What Science is Saying About Mating and Aggression

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What Science is Saying About Mating and Aggression

While aggression and mating may look the same from the outside, what are scientists saying about how they're connected in the brain?

A Caltech scientist by the name of David Anderson is researching the connection between aggression and mating. Anderson primarily conducts these studies on mice, however there is some evidence that these observations also apply to human beings.


One of Anderson's main findings is that “Aggression refers more to a description of behavior than the internal state. Aggression could reflect fear, anger, hungry (in animals).” This nuanced view of aggression pairs with Anderson's clarification that aggression is not generated by testosterone alone, but by a combination of both " estrogen and the aromatase of testosterone into estrogen".


But what does that have to do with mating? Well Dr. Anderson explains that there maybe a connection between a person's sense of temperature, aggression and mating. Visually, aggression and mating can look the same from an outside perspective, but how does it compare internally?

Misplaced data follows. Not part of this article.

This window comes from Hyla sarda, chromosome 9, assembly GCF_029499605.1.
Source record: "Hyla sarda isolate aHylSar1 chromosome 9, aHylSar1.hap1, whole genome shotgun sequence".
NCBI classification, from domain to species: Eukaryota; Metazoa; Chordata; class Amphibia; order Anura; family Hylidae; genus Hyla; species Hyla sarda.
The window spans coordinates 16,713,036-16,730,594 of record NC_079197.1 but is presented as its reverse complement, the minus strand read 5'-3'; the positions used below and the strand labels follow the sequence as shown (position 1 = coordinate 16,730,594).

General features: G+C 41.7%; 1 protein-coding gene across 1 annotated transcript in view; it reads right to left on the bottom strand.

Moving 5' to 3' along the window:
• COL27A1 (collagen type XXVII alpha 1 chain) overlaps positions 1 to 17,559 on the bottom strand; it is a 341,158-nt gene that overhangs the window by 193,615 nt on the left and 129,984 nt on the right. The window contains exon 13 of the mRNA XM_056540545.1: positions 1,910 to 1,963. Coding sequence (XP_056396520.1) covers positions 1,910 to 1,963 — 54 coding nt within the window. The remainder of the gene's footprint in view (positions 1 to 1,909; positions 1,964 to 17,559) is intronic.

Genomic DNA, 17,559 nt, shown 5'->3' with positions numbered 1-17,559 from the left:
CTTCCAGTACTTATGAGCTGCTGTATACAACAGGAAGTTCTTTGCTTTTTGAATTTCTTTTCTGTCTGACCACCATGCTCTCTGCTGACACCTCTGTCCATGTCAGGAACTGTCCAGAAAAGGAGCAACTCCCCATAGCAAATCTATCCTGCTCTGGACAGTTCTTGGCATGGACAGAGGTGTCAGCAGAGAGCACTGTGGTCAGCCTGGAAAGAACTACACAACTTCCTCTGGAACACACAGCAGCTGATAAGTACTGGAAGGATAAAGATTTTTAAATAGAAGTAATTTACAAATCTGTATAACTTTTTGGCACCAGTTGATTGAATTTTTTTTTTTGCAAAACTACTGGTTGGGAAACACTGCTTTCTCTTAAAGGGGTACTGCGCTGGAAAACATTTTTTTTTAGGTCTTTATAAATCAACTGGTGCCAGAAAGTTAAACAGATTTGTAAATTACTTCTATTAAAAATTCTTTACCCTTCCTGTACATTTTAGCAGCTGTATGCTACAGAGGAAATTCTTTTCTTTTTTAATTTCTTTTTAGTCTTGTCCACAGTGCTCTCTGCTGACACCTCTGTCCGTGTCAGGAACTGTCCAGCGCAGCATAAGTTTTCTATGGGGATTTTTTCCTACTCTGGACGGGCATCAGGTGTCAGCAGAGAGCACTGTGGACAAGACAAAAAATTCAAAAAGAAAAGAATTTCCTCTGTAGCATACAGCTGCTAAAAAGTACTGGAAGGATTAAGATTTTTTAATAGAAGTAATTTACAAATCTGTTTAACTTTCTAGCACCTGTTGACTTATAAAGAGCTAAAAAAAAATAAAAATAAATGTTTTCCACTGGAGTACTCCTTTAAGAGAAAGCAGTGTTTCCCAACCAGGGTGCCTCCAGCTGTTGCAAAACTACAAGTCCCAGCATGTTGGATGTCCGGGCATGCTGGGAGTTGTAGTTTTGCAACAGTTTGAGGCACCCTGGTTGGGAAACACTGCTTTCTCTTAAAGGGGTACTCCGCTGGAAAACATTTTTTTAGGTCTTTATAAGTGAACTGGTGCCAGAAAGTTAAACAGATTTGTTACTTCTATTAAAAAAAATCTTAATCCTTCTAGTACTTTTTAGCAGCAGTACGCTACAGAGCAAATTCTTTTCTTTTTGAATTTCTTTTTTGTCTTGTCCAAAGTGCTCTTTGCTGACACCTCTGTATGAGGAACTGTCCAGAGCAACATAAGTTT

Dr. Anderson has written a paper comparing the mounting behavior of mice in sexual contexts and aggressive contexts. However, the mice display clear behaviors surrounding the mounting to indicate if it is sexual or aggressive. The brain scans of the mice demonstrated that different areas of the brain we're being activated for aggressive mounting and mating.


So this demonstrates that mating and aggression are categorized differently in the brains of these mice, however that doesn't necessarily mean they aren't connected. Dr. Anderson proposes that aggression and sexual arousal are two side of the same coin, and uses the concept of valence to explain it. The two sides of this valence is sexual arousal is positive valence, while aggression is negative valence. While the behaviors of mating and aggression may look the same externally, our internal feeling are distinctly positive or negative.



Cited: Podcast Notes Episode 89: Dr. David Anderson – The Biology Of Aggression, Mating, & Arousal | Huberman Lab